The ancient common law offence of misconduct in public office is 'too ill-defined and uncertain to be maintained in the criminal law' the Law Commission has concluded, recommending its replacement with two new offences. The proposed reform would also block 'vexatious' private prosecutions of public figures.
The recommendations appear in the final report of an eight-year review of what the law reform body called one of the most challenging policy areas it has examined in recent years.
If enacted, the commission’s recommendations would:
- Replace the misconduct in public office offence, which carries a maximum penalty of life in prison, with two offences: an offence of corruption in public office, and an offence of breach of duty in public office. These new offences would make the law clearer and easier to follow, the commission said.
- Focus the criminal law on the worst forms of misconduct, leaving space for other consequences such as disciplinary proceedings in less serious cases.
- Set out a list of positions that constitute 'public office' for the offences. 'With the line between public and private sectors sometimes blurred, this will provide greater clarity and certainty as to the positions covered,' the commission said.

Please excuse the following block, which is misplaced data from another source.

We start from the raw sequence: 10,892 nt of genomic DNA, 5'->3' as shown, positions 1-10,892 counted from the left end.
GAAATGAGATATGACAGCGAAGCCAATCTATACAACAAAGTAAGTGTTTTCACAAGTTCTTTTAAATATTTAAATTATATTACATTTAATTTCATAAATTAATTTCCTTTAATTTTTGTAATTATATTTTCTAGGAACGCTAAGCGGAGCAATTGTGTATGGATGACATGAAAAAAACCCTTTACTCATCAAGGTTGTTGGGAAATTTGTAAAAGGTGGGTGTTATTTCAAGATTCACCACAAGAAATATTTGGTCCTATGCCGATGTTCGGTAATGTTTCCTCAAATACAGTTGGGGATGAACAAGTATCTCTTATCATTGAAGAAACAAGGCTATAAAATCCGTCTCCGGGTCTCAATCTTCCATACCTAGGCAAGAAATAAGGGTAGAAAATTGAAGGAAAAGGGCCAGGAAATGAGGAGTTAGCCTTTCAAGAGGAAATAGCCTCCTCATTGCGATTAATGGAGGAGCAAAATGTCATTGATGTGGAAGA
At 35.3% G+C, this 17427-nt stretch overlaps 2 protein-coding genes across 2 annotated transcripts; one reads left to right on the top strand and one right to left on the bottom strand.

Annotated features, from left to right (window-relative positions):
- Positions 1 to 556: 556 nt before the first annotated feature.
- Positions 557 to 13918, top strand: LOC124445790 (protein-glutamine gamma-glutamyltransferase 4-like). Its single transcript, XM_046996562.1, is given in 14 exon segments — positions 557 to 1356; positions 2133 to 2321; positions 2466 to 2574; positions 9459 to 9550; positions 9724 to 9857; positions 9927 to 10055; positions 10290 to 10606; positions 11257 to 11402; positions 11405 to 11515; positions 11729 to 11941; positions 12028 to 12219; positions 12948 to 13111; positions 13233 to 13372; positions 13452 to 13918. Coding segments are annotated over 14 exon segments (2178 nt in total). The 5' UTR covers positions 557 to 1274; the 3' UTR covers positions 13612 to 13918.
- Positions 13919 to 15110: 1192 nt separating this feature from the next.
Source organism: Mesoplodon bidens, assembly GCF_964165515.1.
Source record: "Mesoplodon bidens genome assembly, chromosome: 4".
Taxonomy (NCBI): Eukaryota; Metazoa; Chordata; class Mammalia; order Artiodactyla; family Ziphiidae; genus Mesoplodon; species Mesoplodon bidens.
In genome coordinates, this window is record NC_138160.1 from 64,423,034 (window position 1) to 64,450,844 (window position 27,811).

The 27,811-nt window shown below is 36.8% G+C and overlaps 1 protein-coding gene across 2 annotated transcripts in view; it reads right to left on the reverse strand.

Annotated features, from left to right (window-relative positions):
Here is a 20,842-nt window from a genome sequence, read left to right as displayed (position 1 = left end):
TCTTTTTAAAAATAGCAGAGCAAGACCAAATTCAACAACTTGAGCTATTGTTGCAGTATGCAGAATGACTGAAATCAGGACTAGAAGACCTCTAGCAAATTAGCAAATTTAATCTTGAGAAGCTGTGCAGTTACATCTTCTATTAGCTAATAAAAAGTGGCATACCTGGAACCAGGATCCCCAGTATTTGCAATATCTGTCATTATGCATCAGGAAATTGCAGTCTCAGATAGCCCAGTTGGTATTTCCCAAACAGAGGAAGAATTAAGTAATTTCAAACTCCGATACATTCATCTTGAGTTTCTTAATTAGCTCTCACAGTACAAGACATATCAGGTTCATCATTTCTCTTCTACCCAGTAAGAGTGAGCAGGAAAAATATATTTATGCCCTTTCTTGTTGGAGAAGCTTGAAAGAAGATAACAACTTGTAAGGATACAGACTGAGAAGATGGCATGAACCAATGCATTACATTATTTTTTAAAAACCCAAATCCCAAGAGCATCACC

Prosecutions would require the consent of the director of public prosecutions to ensure that the right cases are prosecuted, and to prevent 'vexatious private prosecutions'. In June last year High Court judges threw out an attempt to prosecute Boris Johnson, then a candidate for the leadership of the Conservative Party, over statements made during the EU referendum campaign.
Commenting on the recommendations, Professor Penney Lewis, criminal law commissioner, said: 'The offence of misconduct in public office has been rightly criticised for being outdated, vague, and open to misuse. Our recommendations will clarify and modernise the law, while ensuring that public office holders are held to account for serious breaches of the trust that the public places in them.'
The commission’s recommendations were laid in parliament yesterday.